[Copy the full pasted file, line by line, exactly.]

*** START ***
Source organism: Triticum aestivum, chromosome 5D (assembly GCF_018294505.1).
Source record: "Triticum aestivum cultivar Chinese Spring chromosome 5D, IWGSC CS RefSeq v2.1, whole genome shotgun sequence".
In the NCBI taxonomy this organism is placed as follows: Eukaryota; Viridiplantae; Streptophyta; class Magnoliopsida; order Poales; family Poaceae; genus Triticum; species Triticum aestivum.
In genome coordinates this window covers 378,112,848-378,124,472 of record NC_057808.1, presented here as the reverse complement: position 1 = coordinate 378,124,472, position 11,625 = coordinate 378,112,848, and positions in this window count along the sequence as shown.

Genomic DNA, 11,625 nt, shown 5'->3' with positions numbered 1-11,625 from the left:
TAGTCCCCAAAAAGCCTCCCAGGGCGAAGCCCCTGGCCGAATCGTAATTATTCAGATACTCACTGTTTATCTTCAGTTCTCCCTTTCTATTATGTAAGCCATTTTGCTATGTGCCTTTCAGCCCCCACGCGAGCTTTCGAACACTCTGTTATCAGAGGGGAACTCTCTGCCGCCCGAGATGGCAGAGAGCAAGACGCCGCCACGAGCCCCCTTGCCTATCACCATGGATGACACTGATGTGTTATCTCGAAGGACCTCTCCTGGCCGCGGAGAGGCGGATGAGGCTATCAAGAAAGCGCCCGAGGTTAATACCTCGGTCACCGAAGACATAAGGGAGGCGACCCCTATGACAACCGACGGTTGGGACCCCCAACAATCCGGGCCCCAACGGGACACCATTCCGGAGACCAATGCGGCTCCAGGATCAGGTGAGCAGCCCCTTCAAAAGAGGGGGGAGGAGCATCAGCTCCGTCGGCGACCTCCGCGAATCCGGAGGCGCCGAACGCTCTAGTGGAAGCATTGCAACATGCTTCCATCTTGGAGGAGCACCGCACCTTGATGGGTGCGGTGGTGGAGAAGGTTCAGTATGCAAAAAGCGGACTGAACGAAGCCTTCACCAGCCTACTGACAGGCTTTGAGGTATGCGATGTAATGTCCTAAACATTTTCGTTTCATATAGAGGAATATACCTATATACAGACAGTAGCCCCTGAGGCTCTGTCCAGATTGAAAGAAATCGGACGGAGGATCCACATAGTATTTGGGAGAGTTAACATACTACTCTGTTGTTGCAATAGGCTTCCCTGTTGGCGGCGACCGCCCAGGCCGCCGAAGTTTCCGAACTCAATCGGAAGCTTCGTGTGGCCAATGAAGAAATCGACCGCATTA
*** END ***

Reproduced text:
Source organism: Triticum aestivum, chromosome 5D (assembly GCF_018294505.1).
Source record: "Triticum aestivum cultivar Chinese Spring chromosome 5D, IWGSC CS RefSeq v2.1, whole genome shotgun sequence".
In the NCBI taxonomy this organism is placed as follows: Eukaryota; Viridiplantae; Streptophyta; class Magnoliopsida; order Poales; family Poaceae; genus Triticum; species Triticum aestivum.
In genome coordinates this window covers 378,112,848-378,124,472 of record NC_057808.1, presented here as the reverse complement: position 1 = coordinate 378,124,472, position 11,625 = coordinate 378,112,848, and positions in this window count along the sequence as shown.

Genomic DNA, 11,625 nt, shown 5'->3' with positions numbered 1-11,625 from the left:
TAGTCCCCAAAAAGCCTCCCAGGGCGAAGCCCCTGGCCGAATCGTAATTATTCAGATACTCACTGTTTATCTTCAGTTCTCCCTTTCTATTATGTAAGCCATTTTGCTATGTGCCTTTCAGCCCCCACGCGAGCTTTCGAACACTCTGTTATCAGAGGGGAACTCTCTGCCGCCCGAGATGGCAGAGAGCAAGACGCCGCCACGAGCCCCCTTGCCTATCACCATGGATGACACTGATGTGTTATCTCGAAGGACCTCTCCTGGCCGCGGAGAGGCGGATGAGGCTATCAAGAAAGCGCCCGAGGTTAATACCTCGGTCACCGAAGACATAAGGGAGGCGACCCCTATGACAACCGACGGTTGGGACCCCCAACAATCCGGGCCCCAACGGGACACCATTCCGGAGACCAATGCGGCTCCAGGATCAGGTGAGCAGCCCCTTCAAAAGAGGGGGGAGGAGCATCAGCTCCGTCGGCGACCTCCGCGAATCCGGAGGCGCCGAACGCTCTAGTGGAAGCATTGCAACATGCTTCCATCTTGGAGGAGCACCGCACCTTGATGGGTGCGGTGGTGGAGAAGGTTCAGTATGCAAAAAGCGGACTGAACGAAGCCTTCACCAGCCTACTGACAGGCTTTGAGGTATGCGATGTAATGTCCTAAACATTTTCGTTTCATATAGAGGAATATACCTATATACAGACAGTAGCCCCTGAGGCTCTGTCCAGATTGAAAGAAATCGGACGGAGGATCCACATAGTATTTGGGAGAGTTAACATACTACTCTGTTGTTGCAATAGGCTTCCCTGTTGGCGGCGACCGCCCAGGCCGCCGAAGTTTCCGAACTCAATCGGAAGCTTCGTGTGGCCAATGAAGAAATCGACCGCATTA